Lake and Watershed Assistance Program, LWAP

Local groups often face considerable organizational obstacles. FWCF can help:

  1. Contributions to FWCF are tax deductible. The FWCF Board will review your project to determine if it meets the tax law criteria freeing partner organizations to work together on decision making for the common good.
  2. Water problems often require a watershed or multiple lake focus, with no single organization available to pull the effort together. FWCF’s LWAP provides local leaders from the various affected lakes the structure to come together and work cooperatively to define and solve the problems at hand, without needing to create a new organization or worry about which existing organization should take the lead.
  3. FWCF’s LWAP provides administrative support, including managing contributions and disbursements, contracting with service providers, and helping organize local planning efforts to define and solve water problems and pay for the solutions.
  4. FWCF’s LWAP may help relate a local situation to others around the state so that local leaders can be connected, in achieving funding partnerships with local governmental organizations responsible for water quality concerns, and in obtaining grants from foundations, state agencies and the organizations responsible for recommending disbursement of state funding constitutionally dedicated to environmental purposes.
Case Study -

Kohlam, Gervais and Keller Lake Alliance FWCF’s LWAP currently is engaged with homeowners on Kohlman, Gervais and Keller Lakes in the Phalen Lake watershed in the East Metro. Starting a few years ago, the residents on the lake became increasingly concerned with an explosion in the growth of aquatic plants. Navigation and navigation have become increasingly more difficult. In addition, a number of lakes in the area were discovered to have Aquatic Invasive Species, AIS.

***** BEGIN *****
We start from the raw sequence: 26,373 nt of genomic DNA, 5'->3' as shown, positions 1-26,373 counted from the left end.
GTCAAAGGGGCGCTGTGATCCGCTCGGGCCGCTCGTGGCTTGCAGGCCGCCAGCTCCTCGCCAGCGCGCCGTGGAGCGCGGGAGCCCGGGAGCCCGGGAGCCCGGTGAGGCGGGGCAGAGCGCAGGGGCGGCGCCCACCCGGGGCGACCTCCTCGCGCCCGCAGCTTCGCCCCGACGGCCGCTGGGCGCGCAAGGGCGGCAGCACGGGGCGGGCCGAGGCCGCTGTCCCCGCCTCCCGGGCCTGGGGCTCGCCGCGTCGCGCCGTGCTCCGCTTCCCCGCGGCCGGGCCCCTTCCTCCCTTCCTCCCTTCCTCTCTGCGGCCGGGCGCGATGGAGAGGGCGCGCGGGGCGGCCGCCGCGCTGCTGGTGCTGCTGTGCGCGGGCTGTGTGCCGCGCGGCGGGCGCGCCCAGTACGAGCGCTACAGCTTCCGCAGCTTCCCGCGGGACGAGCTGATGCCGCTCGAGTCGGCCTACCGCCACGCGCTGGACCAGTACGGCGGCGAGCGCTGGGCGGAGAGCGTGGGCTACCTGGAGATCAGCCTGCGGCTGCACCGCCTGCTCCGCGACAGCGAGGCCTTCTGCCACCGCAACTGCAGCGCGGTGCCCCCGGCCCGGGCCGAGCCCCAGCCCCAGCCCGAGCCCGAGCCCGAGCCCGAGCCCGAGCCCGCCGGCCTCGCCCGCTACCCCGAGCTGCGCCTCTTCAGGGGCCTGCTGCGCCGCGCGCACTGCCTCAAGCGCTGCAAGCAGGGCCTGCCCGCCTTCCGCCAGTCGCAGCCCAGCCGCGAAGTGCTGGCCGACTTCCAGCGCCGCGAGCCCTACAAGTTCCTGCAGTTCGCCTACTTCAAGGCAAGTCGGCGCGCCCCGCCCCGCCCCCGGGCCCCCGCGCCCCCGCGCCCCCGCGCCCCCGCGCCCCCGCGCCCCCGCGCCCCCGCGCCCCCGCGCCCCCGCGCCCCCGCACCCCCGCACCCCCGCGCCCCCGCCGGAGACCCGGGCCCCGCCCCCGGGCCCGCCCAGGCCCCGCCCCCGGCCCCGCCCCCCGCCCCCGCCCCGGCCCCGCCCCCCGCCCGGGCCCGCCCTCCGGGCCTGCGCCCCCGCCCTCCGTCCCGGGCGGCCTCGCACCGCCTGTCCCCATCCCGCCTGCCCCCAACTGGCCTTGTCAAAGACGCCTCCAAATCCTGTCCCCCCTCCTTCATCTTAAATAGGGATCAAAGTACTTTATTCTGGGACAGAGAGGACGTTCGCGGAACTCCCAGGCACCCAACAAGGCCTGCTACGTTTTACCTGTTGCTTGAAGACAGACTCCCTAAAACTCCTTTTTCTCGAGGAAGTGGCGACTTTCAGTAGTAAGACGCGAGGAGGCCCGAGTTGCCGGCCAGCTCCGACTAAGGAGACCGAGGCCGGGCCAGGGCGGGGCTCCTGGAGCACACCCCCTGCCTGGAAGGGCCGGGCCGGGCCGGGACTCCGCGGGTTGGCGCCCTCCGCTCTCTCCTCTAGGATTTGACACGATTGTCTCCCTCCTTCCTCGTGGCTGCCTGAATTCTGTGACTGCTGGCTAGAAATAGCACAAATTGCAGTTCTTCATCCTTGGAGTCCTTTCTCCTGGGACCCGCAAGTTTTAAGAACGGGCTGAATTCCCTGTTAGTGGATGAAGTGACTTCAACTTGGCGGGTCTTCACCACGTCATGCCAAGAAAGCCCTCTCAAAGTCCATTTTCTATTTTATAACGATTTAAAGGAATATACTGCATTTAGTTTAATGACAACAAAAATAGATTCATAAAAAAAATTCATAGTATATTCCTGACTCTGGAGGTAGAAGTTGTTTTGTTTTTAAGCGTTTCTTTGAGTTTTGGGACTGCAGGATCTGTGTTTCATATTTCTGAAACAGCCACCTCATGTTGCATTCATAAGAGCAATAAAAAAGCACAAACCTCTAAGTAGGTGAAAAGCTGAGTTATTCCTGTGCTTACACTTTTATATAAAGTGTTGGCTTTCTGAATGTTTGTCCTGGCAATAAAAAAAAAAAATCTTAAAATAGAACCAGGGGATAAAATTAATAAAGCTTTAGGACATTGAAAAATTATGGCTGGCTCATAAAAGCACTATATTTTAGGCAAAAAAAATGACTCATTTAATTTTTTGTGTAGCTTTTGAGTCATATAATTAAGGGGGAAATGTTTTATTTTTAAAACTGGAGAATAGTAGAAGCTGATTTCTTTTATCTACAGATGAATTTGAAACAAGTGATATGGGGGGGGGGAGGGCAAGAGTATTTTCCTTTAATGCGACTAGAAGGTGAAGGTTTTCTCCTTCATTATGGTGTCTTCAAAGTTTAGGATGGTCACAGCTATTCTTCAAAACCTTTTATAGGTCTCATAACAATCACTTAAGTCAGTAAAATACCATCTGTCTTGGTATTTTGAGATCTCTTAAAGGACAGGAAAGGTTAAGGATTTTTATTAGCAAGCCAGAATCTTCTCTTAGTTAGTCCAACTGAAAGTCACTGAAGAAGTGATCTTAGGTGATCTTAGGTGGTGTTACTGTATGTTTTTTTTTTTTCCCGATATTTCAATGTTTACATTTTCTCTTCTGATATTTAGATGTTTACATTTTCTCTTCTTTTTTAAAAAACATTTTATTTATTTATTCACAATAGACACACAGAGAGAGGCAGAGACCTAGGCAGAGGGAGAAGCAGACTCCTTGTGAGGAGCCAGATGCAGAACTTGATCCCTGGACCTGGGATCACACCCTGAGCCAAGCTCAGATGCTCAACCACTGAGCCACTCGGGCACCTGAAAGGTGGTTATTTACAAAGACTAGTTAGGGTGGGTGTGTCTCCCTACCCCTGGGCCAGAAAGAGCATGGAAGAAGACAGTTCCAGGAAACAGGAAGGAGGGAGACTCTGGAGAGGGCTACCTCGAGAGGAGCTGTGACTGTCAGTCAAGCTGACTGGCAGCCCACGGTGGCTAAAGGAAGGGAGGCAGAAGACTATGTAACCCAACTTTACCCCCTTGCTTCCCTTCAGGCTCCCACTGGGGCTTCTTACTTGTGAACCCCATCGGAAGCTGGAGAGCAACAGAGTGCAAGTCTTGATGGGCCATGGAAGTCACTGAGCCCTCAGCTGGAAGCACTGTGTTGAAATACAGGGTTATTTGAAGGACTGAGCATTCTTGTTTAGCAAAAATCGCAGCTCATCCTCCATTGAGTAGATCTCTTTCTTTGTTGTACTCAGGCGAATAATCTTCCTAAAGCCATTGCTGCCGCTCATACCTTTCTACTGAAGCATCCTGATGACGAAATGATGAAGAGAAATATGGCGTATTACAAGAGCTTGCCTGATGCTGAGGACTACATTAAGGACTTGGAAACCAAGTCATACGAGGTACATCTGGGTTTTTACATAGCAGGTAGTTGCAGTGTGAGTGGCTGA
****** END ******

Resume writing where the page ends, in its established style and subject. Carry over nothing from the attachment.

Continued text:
One resident from each lake met together in May 2019 to discuss the growing problems with aquatic plants and the risk of introducing AIS and decided to try to do something. Two of the lakes have lake associations, but neither was positioned to take on a multi-lake project.

The group reached out to Fish and Waters Conservation Fund. The three homeowners decided to launch a Let’s Save Our Lakes project in partnership with FWCF. They met with a limnology firm suggested by FWCF, and launched a successful fundraising effort administered by FWCF.


  • FWCF contracted with the limnology firm at the direction of the lake association group to develop a Lake Vegetation Management Plan (“LVMP”) for the four connected lakes.
  • The local group obtained a cost share grant from the watershed district and purchased extra inspection hours at the public access serving all four lakes.
  • The group will apply for and hopes to receive cost share funding from Ramsey County to provide 24/7 electronic inspection coverage at the public access.
  • The Limnology point intercept study was conducted and report issued.
Future efforts:

The group plans to survey homeowners about their concerns, hold a public meeting to share those concerns and explain the LVMP development process. Outreach for potential projects will include the MN DNR, watershed district and Ramsey County experts to help shape a multi-year LVMP aimed at 2020 DNR approval and implementation.

This could not have happened without the FWCF LWAP.